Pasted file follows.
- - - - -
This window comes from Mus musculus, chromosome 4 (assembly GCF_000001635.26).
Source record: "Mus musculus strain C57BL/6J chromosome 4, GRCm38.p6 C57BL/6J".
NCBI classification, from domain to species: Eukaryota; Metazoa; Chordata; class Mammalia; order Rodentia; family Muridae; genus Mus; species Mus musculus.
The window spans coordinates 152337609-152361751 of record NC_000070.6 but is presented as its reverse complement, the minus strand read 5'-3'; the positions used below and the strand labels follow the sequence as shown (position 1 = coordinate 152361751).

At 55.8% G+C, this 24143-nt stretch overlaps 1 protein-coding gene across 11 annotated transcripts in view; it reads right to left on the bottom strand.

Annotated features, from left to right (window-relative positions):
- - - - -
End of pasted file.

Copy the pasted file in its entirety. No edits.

This window comes from Mus musculus, chromosome 4 (assembly GCF_000001635.26).
Source record: "Mus musculus strain C57BL/6J chromosome 4, GRCm38.p6 C57BL/6J".
NCBI classification, from domain to species: Eukaryota; Metazoa; Chordata; class Mammalia; order Rodentia; family Muridae; genus Mus; species Mus musculus.
The window spans coordinates 152337609-152361751 of record NC_000070.6 but is presented as its reverse complement, the minus strand read 5'-3'; the positions used below and the strand labels follow the sequence as shown (position 1 = coordinate 152361751).

At 55.8% G+C, this 24143-nt stretch overlaps 1 protein-coding gene across 11 annotated transcripts in view; it reads right to left on the bottom strand.

Annotated features, from left to right (window-relative positions):